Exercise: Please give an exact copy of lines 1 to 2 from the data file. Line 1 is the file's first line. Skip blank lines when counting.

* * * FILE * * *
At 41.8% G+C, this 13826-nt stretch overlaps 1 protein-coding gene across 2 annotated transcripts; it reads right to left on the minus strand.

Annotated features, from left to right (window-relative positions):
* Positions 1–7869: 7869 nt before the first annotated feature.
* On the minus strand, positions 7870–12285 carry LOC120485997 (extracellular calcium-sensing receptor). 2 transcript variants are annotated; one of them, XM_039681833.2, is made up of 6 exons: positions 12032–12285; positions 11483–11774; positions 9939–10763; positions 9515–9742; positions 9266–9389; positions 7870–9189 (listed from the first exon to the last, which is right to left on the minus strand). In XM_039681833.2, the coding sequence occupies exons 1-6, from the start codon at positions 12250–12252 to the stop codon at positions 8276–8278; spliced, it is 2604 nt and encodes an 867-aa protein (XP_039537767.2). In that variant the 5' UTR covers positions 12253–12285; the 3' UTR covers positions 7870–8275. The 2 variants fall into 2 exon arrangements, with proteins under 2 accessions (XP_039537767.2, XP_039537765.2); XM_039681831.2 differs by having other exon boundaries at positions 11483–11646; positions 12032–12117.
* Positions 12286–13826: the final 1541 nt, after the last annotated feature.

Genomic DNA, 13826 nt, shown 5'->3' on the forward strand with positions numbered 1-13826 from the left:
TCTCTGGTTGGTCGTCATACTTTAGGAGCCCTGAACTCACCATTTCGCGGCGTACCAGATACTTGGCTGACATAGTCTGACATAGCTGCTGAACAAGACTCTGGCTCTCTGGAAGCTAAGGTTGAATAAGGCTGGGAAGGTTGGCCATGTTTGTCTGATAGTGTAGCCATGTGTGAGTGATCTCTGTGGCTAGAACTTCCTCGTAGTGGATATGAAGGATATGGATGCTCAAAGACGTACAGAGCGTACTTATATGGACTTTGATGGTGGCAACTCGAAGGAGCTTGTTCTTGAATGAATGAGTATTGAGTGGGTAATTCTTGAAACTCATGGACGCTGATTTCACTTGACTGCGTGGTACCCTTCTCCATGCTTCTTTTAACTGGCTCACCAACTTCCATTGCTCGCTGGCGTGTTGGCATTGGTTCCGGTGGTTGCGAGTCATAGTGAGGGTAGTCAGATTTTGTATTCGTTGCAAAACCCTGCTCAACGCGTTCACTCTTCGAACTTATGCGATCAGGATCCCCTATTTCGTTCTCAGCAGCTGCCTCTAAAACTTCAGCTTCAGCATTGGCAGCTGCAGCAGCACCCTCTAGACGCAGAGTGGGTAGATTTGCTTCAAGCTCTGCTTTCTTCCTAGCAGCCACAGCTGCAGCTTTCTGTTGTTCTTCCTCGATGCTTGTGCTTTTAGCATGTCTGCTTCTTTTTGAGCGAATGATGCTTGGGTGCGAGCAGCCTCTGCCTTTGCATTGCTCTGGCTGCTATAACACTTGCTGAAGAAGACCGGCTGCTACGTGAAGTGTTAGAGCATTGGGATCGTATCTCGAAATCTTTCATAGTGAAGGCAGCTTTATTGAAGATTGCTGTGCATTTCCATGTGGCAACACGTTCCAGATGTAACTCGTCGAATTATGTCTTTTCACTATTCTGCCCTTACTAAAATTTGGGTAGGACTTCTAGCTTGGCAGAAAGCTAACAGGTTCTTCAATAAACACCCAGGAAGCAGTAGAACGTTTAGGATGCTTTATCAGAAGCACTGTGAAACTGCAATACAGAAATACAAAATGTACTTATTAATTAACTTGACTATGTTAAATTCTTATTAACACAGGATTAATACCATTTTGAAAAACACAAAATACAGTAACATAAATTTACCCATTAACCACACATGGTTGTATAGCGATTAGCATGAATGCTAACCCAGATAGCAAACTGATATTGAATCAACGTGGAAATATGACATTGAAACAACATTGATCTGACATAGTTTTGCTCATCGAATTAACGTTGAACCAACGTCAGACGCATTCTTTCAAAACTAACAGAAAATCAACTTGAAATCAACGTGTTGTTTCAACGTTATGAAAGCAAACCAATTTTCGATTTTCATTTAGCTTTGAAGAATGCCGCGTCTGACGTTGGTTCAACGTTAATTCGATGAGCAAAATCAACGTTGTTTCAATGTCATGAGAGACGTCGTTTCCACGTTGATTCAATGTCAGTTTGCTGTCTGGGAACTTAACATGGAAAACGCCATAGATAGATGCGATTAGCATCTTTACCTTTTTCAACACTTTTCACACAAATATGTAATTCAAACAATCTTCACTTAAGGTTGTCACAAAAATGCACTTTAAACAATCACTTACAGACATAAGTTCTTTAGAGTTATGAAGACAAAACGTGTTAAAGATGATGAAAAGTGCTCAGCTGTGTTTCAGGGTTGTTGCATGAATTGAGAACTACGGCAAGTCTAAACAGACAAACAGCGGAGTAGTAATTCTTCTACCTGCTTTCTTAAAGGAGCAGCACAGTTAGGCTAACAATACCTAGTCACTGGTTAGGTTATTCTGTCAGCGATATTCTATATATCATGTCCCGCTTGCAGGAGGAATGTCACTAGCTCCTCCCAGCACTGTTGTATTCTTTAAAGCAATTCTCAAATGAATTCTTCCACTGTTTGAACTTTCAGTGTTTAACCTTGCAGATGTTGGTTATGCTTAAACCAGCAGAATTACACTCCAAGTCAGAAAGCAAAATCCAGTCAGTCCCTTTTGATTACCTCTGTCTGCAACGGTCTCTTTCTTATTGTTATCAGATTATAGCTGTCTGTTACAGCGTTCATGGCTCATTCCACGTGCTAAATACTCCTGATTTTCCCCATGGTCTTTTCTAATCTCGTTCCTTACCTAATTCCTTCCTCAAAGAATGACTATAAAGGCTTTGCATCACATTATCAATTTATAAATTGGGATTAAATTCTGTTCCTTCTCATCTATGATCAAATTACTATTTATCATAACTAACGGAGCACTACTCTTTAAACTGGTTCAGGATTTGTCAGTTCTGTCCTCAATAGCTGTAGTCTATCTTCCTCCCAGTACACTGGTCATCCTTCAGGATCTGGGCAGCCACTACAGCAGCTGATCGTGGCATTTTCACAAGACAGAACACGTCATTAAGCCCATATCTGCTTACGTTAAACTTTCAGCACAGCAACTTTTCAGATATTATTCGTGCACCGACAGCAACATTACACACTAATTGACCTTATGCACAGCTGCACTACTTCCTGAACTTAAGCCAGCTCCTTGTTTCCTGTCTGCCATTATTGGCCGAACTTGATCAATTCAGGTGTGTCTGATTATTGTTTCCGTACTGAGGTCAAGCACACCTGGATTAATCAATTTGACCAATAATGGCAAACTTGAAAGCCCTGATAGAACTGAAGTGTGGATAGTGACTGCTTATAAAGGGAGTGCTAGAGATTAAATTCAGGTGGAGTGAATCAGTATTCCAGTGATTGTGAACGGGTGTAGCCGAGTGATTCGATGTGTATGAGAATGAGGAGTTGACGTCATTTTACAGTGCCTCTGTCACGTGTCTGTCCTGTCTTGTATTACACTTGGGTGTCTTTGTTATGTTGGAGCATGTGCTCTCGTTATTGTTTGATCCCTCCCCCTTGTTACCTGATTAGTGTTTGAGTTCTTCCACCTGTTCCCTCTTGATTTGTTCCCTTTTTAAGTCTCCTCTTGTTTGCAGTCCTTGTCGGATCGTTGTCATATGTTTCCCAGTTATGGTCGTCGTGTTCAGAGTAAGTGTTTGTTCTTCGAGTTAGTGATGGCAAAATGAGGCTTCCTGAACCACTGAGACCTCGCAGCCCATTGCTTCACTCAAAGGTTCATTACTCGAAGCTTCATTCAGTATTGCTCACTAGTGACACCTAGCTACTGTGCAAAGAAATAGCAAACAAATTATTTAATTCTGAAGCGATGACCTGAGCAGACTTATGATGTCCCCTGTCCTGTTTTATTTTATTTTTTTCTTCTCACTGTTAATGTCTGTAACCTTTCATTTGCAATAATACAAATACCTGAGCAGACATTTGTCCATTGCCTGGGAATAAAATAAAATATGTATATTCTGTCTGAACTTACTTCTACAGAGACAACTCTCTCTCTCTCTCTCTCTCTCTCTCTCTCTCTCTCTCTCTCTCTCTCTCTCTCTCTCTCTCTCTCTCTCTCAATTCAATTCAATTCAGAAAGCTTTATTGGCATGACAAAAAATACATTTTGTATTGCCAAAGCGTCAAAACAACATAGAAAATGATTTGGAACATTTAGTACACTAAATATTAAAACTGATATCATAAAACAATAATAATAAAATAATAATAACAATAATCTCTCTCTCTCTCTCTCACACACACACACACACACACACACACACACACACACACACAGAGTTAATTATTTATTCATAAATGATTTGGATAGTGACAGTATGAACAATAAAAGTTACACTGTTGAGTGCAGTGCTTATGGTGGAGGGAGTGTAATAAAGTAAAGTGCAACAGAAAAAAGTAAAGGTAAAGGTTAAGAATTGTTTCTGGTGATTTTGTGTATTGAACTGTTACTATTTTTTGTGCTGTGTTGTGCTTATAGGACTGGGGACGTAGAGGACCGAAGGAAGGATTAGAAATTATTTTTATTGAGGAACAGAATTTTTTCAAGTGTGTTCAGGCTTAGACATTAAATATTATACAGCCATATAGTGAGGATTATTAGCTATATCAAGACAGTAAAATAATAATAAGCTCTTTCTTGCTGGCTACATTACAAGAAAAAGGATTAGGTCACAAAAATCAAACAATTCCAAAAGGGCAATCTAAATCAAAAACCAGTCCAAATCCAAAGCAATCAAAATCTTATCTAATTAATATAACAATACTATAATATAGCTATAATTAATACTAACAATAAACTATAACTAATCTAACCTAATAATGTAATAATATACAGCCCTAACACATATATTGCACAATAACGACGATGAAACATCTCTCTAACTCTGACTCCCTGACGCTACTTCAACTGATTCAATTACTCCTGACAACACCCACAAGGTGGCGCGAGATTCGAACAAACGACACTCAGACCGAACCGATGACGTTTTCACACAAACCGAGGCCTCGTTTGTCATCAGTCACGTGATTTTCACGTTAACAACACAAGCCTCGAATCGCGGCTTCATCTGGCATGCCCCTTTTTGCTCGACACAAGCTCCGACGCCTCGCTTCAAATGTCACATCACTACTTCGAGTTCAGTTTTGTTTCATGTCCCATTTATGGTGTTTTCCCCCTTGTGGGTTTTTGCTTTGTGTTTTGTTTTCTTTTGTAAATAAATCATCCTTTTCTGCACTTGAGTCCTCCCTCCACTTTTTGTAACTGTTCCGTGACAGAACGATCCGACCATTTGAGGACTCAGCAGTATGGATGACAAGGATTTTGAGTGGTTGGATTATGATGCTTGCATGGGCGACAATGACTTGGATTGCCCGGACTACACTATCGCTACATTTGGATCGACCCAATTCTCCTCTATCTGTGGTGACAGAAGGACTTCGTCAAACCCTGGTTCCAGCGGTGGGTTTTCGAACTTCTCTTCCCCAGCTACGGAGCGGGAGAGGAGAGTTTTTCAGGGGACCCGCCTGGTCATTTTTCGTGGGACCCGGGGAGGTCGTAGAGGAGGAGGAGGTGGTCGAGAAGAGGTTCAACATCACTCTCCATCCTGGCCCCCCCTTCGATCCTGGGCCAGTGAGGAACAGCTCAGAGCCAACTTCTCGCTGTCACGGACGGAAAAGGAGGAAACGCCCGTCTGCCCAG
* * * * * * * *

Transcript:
At 41.8% G+C, this 13826-nt stretch overlaps 1 protein-coding gene across 2 annotated transcripts; it reads right to left on the minus strand.

Annotated features, from left to right (window-relative positions):